The Basically Beethoven Festival Kicks Off In New Location

Categories: Music Notes

"Nothing free in life is really free," says my mom. And she's right. The last time my phone company told me I was eligible for a "free" upgrade, they also charged me a $30 upgrading fee. Hey, phone company, $30 is not free.

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One truly free thing Dallasites have been able to count on for the past three decades is the Fine Arts Chamber Players' annual Basically Beethoven Festival. The summertime series offers free chamber music concerts to the public every Sunday in July. In addition to free music, there was no fee for parking at Fair Park's Texas Discovery Gardens and, when you walked into the cool, sunlit space, you were greeted with a complimentary beverage. Free parking. Free booze. Free music. Free all around.

This year, after 32 years at Texas Discovery Gardens, the Basically Beethoven Festival moved downtown to the City Performance Hall in the arts district. While the concert itself is still free, you'll need to hit an ATM for cash on your way so that you can pay for downtown parking (meters are the cheapest route, but parking can be found close by for $3-$10). At City Performance Hall you are still welcome to sip on a drink during the concert, but you'll need cash for that, too, and prices are typical of performance venues (read: not cheap). So, basically, the Basically Beethoven Festival is still free, but not as free as it used to be.

Despite these added economic inconveniences, the new space has its upsides: namely, better acoustics and more seats. Texas Discovery Gardens was an aesthetically beautiful setting for a concert, with floor-to-ceiling windows framing lush greenery, but metal folding chairs were noisy and uncomfortable and, if you didn't arrive an hour early, you might have found yourself crammed against a back wall, straining to hear the sounds of a string quartet over crying babies and beeping hearing aids in the acoustically dead room. In contrast, City Performance Hall's windowless, dark space has plenty of tiered, plush seating. It feels like sitting in a movie theater, but a really nice, air-conditioned expensive one with great sound. This space was built for exactly the type of concerts the Basically Beethoven Festival features, and the quality of the listening experience is much better here.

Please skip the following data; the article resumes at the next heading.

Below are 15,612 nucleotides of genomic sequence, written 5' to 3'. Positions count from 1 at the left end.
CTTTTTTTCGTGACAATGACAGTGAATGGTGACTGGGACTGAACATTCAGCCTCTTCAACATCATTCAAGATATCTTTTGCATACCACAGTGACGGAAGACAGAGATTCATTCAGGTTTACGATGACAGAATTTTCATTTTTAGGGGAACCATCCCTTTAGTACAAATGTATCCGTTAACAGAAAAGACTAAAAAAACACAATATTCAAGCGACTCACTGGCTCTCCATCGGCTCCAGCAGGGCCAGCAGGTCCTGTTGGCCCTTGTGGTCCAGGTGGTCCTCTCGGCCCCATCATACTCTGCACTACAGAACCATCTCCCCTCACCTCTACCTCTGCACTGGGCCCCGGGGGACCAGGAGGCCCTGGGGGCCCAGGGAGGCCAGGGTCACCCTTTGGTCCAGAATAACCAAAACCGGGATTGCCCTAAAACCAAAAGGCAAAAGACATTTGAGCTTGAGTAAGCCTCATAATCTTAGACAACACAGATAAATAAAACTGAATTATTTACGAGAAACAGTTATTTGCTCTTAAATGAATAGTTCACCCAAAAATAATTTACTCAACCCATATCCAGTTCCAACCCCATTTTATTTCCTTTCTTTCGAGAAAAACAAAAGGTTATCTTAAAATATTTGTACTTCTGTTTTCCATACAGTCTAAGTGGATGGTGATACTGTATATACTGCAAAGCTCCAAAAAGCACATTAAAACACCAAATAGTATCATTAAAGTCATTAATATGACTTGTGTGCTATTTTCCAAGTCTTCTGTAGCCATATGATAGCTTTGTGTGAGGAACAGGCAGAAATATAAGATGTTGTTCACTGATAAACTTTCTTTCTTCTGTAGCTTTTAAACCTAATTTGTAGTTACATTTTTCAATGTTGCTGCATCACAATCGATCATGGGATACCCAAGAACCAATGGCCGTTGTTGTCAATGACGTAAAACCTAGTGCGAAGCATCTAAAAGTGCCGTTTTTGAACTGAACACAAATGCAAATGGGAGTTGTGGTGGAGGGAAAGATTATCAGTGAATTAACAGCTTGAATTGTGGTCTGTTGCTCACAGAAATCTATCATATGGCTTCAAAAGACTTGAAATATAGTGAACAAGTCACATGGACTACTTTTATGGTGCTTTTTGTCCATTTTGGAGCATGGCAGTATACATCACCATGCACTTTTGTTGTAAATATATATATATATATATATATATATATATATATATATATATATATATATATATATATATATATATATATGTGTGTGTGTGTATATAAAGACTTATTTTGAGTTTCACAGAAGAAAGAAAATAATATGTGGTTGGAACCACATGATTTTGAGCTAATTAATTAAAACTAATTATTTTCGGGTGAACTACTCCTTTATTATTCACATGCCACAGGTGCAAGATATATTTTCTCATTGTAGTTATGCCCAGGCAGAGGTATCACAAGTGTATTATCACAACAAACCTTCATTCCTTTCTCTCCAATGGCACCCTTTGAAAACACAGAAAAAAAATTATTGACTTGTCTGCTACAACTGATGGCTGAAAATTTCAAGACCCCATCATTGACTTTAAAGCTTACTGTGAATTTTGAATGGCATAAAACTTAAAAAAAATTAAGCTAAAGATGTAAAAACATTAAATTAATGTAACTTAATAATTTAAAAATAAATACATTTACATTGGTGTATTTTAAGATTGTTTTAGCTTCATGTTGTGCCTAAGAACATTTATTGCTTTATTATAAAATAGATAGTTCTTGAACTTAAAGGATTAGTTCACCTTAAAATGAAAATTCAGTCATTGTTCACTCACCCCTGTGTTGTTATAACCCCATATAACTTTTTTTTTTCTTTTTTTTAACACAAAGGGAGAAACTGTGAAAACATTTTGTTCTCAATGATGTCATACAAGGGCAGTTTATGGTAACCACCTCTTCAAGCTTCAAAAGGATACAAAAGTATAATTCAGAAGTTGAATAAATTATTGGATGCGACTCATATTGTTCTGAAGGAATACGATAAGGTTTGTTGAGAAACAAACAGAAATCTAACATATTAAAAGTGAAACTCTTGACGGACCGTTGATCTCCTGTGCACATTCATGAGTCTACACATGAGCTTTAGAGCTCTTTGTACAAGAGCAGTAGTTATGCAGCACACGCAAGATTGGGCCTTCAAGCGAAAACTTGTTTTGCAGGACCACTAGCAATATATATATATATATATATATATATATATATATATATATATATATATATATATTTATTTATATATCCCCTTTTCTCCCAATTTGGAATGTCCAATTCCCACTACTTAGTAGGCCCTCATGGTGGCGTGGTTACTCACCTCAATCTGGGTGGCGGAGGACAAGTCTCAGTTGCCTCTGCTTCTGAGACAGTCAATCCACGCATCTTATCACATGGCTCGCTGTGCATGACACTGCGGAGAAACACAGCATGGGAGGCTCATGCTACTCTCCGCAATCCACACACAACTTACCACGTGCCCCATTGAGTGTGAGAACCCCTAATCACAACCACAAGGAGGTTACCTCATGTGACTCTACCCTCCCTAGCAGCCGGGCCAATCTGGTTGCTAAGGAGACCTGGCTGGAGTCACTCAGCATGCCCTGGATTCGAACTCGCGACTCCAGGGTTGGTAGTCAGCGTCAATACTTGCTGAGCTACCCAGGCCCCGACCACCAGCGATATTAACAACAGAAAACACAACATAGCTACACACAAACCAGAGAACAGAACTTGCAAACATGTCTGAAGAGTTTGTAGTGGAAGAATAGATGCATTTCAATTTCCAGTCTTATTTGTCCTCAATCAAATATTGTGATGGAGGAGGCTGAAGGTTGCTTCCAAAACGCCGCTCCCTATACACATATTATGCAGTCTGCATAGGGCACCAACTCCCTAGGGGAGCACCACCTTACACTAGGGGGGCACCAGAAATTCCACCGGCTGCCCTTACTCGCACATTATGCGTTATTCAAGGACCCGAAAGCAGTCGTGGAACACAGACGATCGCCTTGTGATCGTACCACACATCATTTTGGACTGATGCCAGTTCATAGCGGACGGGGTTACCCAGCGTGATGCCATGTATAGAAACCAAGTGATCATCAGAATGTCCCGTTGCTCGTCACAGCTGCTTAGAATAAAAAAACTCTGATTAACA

This Sundays' concert kicked off the 2013 series with Imperial Brass, an ensemble that has become a staple at the Basically Beethoven Festival over the last several years. A group of 10 performers sat in a semi-circle on stage wielding shiny trumpets, trombones, a tuba, euphonium and French horn. In front of the group, a shaggy-haired drummer sat behind a standard drum kit. His presence, along with a program that featured jazz and popular music arrangements, made this concert the least traditionally "classical" of this year's festival offerings.

The first half of the concert featured the obligatory Beethoven selection, a tired and clichéd arrangement of "Ode to Joy." Handel and Mahler were also represented with short works and a Sousa Polonaise was by far the best fit for the group, showing off the rich, warm sounds of this highly skilled professional brass ensemble.

Tuba player Nathan Frazier introduced each piece with an explanation or anecdote and, while his engaging personality worked to warm up the crowd, he quite simply talked too much and told too many bad jokes, dragging out the already long concert to an intolerable length. Introductions can enhance the listening experience, but sometimes its best to let the music speak for itself.

The group switched courses for the second half of the concert, playing swinging, jazzy selections. "Sound guy" Micah Bell arranged two pieces for the ensemble ("Irish Tune from Country Derry" and "Buddy Rich Medley"). Both arrangements expertly brought out this ensemble's particular strengths and showed off interesting and tight rhythmic and melodic takes on familiar melodies. Bell also joined the ensemble for these selections, belting out energetic improvised trumpet solos. Drummer Stockton Helbing's solos were equally as impressive and together, these young performers brought incredible energy to the stage.

The Basically Beethoven Festival continues July 14, 21 and 28 at City Performance Hall. All concerts start at 3 p.m. and are preceded at 2:30 by Rising Star Recital. For more information, visit www.fineartschamberplayer.org.


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